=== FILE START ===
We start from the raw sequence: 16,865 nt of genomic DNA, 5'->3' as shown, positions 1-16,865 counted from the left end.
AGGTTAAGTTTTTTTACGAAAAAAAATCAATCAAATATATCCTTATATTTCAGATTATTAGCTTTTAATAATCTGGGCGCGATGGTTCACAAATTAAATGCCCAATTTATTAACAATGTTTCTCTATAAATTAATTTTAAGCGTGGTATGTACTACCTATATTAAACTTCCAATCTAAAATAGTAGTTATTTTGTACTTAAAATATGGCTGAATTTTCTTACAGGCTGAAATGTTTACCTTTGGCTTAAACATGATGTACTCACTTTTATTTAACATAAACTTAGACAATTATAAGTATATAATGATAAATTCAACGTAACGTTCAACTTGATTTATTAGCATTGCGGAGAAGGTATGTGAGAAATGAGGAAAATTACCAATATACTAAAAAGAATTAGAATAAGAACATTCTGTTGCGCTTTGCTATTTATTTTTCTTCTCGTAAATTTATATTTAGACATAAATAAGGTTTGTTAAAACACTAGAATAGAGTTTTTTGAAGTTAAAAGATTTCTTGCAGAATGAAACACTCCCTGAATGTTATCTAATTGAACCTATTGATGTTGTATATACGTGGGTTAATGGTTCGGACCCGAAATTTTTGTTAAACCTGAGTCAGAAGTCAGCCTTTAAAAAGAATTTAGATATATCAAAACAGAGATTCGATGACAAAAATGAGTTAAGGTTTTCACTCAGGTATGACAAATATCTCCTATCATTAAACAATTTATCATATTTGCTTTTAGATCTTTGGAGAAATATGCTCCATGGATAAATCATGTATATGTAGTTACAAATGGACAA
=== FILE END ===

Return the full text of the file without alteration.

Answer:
We start from the raw sequence: 16,865 nt of genomic DNA, 5'->3' as shown, positions 1-16,865 counted from the left end.
AGGTTAAGTTTTTTTACGAAAAAAAATCAATCAAATATATCCTTATATTTCAGATTATTAGCTTTTAATAATCTGGGCGCGATGGTTCACAAATTAAATGCCCAATTTATTAACAATGTTTCTCTATAAATTAATTTTAAGCGTGGTATGTACTACCTATATTAAACTTCCAATCTAAAATAGTAGTTATTTTGTACTTAAAATATGGCTGAATTTTCTTACAGGCTGAAATGTTTACCTTTGGCTTAAACATGATGTACTCACTTTTATTTAACATAAACTTAGACAATTATAAGTATATAATGATAAATTCAACGTAACGTTCAACTTGATTTATTAGCATTGCGGAGAAGGTATGTGAGAAATGAGGAAAATTACCAATATACTAAAAAGAATTAGAATAAGAACATTCTGTTGCGCTTTGCTATTTATTTTTCTTCTCGTAAATTTATATTTAGACATAAATAAGGTTTGTTAAAACACTAGAATAGAGTTTTTTGAAGTTAAAAGATTTCTTGCAGAATGAAACACTCCCTGAATGTTATCTAATTGAACCTATTGATGTTGTATATACGTGGGTTAATGGTTCGGACCCGAAATTTTTGTTAAACCTGAGTCAGAAGTCAGCCTTTAAAAAGAATTTAGATATATCAAAACAGAGATTCGATGACAAAAATGAGTTAAGGTTTTCACTCAGGTATGACAAATATCTCCTATCATTAAACAATTTATCATATTTGCTTTTAGATCTTTGGAGAAATATGCTCCATGGATAAATCATGTATATGTAGTTACAAATGGACAA